Thousands of kilometres from the meteorite's impact zone, forest fires were instantly sparked by the meteorite that killed the dinosaurs.
Forest wildfires ignited thousands of kilometers from the impact zone of the meteorite that wiped out the dinosaurs, researchers have now discovered. More than 75 percent of all living species were exterminated 66 million years ago when a six-mile-wide meteorite struck the Yucatan peninsula in what is now Mexico. There have been several theories as to how and when the devastating wildfires were caused by the strike, as well as their extent, which have generated uncertainty and debate.
Scientists from the UK, Mexico, and Brazil have recently discovered that some fire outbreaks occurred within minutes of the impact in areas extending up to 2500km from the impact crater, according to their analysis of rocks dating back to the event. As a result of the backwash caused by the mega-tsunami, charred trees were swept offshore, putting an end to coastal wildfires.
Upon studying fossilized tree bark, geoscientists discovered that fires had already been raging before the trees were washed away shortly after the initial impact. According to them, either a fireball of epic scale or melted rock droplets dropped back through the atmosphere in response to the impact may have caused this. As one of the co-authors of this international study, Professor Ben Kneller from Aberdeen University’s School of Geosciences collaborated with scientists from the Autonomous University of Mexico, the Federal University of Rio Grande do Sul, the University of Leeds, and Manchester.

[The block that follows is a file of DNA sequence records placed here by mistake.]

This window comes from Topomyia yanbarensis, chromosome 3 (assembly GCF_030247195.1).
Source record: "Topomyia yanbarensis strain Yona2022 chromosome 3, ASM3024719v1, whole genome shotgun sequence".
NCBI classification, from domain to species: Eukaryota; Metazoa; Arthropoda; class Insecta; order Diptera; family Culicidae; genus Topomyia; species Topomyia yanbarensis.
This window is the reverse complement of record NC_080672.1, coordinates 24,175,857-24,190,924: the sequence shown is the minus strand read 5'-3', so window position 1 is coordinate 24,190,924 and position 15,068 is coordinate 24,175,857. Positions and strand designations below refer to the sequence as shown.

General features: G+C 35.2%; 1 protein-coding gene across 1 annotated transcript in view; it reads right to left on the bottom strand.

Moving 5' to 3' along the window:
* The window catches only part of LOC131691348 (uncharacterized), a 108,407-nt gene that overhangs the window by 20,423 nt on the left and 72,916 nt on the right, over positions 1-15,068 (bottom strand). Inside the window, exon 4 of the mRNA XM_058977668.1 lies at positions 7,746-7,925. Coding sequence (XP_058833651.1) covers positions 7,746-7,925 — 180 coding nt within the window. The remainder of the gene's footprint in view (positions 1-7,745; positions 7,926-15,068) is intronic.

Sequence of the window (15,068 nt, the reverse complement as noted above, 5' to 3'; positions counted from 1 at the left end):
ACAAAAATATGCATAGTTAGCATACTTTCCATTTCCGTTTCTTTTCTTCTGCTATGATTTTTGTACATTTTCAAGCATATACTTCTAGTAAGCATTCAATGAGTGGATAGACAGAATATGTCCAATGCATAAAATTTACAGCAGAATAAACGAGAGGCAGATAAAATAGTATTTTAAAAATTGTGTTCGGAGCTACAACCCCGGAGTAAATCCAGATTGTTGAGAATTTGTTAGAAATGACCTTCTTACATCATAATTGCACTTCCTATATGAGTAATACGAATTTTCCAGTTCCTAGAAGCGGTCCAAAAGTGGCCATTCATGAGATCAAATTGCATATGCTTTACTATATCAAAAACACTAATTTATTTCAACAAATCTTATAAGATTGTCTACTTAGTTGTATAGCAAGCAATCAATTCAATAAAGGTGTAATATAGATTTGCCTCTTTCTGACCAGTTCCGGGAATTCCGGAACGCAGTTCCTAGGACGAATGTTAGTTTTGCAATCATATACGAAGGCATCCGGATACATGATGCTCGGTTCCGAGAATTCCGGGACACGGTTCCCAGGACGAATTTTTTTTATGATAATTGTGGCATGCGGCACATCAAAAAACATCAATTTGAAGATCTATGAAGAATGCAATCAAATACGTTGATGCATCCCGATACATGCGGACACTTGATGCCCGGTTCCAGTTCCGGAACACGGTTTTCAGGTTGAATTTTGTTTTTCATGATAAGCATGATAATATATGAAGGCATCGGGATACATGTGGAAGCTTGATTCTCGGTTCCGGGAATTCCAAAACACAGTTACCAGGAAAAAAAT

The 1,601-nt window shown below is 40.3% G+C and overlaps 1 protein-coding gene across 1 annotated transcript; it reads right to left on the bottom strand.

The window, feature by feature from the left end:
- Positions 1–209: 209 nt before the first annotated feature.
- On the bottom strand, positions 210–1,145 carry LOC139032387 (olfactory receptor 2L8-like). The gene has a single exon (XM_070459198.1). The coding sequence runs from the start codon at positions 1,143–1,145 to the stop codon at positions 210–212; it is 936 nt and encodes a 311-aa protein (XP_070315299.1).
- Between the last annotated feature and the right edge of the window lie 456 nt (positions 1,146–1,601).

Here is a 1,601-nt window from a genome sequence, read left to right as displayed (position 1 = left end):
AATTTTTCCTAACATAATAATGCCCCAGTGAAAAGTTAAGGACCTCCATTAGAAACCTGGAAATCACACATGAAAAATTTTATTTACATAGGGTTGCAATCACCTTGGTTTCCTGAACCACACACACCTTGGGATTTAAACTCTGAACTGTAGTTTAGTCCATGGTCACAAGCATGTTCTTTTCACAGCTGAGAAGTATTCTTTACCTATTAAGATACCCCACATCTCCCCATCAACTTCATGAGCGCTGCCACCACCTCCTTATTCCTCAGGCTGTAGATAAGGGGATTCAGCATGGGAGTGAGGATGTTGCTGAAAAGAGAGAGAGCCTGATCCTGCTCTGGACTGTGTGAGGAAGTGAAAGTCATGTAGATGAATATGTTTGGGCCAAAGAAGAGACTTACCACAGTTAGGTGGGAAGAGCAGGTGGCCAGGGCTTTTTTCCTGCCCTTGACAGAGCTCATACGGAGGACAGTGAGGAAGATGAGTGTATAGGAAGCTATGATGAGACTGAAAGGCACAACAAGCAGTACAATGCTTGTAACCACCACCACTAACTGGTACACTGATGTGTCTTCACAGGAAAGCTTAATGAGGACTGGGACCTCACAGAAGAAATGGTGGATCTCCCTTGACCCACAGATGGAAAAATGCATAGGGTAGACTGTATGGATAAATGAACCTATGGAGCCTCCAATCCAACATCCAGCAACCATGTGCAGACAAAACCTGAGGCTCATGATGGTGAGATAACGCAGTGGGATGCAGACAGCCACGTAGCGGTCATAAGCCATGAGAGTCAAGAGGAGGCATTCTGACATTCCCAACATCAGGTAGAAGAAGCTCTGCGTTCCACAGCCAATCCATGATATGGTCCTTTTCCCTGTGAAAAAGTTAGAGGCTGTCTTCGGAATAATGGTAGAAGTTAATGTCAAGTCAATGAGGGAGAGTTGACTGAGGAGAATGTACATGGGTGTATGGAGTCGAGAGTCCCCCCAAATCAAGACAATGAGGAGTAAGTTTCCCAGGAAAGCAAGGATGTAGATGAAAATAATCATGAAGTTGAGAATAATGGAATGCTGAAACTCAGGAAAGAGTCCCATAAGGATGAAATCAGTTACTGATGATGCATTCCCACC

Kneller said: “For quite some time, people have debated what caused these forest wildfires and their extent and timing. There was no conclusive evidence that the fires resulted directly from the impact, or whether they were caused later, when debris being thrown up into the atmosphere caused darkness, which was then set ablaze by lightning, the researchers revealed.
This international team allowed us to confirm that the rocks we analyzed were deposited in the area of the impact by using a unique combination of chemical, isotopic, palaeontological, palaeobotanical, chemical, and spectroscopic techniques, together with geological mapping. In order to determine the extent of the burning, fossilized bark still attached to the tree trunks was analyzed, finding that the bark had already been charred by the impact-related tsunami. Hence, the fires began within minutes, at most, of impact.
The results of our research confirm precisely when and how these devastating fires were sparked and provide a vivid and quite terrifying account of what happened following the gigantic collision. The researchers published their findings in Scientific Reports.
Join the discussion and participate in awesome giveaways in our mobile Telegram group. Join Curiosmos on Telegram Today. t.me/Curiosmos